Monday, 15 October 2018
White: Glawurtz89 - all-play-all tournament, ChessWorld.net, 2018
Twenty years ago in an ICCF thematic I played the novelty 19 Rf5 h6 20 Bf4 h5!. This was my improvement on analysis (20...Rfe8 21 Rg1) by Victor Ivanov and Alexander Kulagin in their very interesting book Play the Schliemann Defence! (Olbrich 1994).
It was indeed good, but I failed immediately to back it up. After 21 Bg5, my next move 21...Kc7? could have been met by 22 Qd2!, since 22...hxg4? 23 Qa5+ Kc8 24 Qxa7 g3! (as I'd analysed) fails instead to 24 Nc4! and if 24...g3 then 25 Nxd6+ Rxd6 26 Bf4 Rd7 27 Qxa7 wins for White. Fortunately, my opponent played 22 Ng6?, made some more mistakes, and finally allowed me a win with 31...f2! 32 d5 R8e4! 33 dxc6+ Kc7 – which I missed. I didn't even realize I was winning. This is all according to the engine of course.
Going back, the correct move was 21...Bc7, which seems to work out for Black. In the game below I intended to give it a go – until my opponent played 19 Rg1!, planning simply to trap the queen with Rg3.
No worries. I'd looked at this back in the day. Ivanov & Kulagin analysed the further 19...Bxe5 20 dxe5 Rxe5 21 Rg3 Qxg3 22 hxg3 Rxg5 23 Qe3 Rxg4 24 Qxa7 Re8, giving the appropriate symbol for “with counterplay”.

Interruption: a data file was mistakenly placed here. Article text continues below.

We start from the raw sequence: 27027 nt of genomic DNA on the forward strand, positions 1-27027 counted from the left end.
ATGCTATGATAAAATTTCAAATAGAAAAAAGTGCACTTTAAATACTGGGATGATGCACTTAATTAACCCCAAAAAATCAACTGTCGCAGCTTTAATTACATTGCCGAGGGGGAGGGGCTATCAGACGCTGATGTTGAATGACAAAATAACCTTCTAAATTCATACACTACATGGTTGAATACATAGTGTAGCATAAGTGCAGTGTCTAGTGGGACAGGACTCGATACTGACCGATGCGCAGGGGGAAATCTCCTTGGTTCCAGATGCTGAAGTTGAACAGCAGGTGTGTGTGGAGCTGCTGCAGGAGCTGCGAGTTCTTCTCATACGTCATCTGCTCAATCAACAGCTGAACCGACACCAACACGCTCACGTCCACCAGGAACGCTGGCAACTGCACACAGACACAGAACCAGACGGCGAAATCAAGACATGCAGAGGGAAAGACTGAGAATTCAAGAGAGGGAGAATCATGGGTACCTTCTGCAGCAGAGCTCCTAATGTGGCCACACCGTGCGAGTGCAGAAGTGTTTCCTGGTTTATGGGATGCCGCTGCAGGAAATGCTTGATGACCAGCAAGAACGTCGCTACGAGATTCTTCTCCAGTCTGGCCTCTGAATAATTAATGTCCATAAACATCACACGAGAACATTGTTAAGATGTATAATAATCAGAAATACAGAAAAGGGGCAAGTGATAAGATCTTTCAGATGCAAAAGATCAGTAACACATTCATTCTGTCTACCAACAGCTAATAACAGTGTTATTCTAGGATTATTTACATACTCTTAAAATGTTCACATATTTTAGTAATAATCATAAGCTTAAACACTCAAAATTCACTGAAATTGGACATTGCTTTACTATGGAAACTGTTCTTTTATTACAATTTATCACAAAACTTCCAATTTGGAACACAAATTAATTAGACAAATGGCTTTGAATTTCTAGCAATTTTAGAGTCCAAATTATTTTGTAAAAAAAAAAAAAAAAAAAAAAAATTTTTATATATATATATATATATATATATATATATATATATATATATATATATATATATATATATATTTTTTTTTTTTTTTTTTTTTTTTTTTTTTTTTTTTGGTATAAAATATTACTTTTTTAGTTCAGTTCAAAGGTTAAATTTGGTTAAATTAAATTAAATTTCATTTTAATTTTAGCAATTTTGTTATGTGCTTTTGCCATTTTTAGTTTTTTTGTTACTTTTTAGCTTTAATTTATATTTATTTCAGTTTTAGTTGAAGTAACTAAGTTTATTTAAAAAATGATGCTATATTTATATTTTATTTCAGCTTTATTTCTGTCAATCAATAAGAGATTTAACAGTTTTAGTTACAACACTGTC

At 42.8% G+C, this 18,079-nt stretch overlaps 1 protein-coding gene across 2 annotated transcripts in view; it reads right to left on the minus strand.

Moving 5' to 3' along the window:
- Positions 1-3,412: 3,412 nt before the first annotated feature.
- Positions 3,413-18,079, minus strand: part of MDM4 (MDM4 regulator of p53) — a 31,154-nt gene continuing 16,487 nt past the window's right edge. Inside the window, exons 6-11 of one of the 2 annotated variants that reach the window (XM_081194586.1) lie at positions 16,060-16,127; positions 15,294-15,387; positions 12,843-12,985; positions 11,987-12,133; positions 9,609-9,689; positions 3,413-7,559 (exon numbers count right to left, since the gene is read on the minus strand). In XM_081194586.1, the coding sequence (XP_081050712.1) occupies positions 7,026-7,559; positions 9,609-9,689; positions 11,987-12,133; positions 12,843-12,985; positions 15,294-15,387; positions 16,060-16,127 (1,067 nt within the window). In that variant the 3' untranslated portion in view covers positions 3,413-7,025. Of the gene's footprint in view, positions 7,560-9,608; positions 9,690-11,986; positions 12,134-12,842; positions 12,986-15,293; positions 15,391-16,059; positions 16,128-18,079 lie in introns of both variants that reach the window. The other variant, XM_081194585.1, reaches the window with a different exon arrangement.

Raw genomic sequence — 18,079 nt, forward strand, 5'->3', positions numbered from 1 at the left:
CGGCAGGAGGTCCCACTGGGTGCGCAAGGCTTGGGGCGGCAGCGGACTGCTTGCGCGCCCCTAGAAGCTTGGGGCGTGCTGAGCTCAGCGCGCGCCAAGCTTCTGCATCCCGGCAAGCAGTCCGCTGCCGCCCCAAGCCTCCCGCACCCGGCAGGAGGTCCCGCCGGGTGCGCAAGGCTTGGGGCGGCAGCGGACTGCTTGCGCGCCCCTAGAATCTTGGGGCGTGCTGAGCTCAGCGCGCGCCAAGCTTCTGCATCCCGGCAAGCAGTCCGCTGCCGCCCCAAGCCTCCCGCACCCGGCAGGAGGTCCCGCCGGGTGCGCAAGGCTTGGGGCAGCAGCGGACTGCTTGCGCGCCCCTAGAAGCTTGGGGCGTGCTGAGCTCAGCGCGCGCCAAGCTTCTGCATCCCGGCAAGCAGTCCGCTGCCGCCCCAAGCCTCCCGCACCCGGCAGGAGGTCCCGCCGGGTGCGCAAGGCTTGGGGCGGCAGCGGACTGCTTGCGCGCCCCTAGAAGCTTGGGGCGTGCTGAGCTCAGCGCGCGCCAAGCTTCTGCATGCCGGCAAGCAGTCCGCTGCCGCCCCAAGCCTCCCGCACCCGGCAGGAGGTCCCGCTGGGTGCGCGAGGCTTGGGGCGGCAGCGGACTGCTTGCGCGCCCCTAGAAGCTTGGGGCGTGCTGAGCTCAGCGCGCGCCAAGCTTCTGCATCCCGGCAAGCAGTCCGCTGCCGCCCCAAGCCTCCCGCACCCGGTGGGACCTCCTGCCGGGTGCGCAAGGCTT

Okay, I'll just check that with the engine... 25 Rd4 Rg5 26 Rb4 b5 27 Rb3 Rh5 28 Ra3 e3 29 Rxe3 “+- (2.22)”. In human-speak: “White is winning”. Bollocks!
I had to leave the g4-pawn alone, grovel with 23...Re5 24 Qxa7 Rfe8, and hope that the e-pawn would still offer enough.
Well, as it turned out, my rooks managed to get in on the second (at the cost of a couple of pawns) and eliminate the white queenside, leading to a rook plus one vs. knight plus two endgame where the black e-pawn was enough. For instance, at the end, 46 Rxh7 c4+! 47 Kxc4 e2 48 Rh1 Ne3+ 49 Kd3 Nf1 draws.
All the same, if there are any novelties to be found post 23...Re5, they're going to be White's. I think I'll look for an improvement earlier on next time.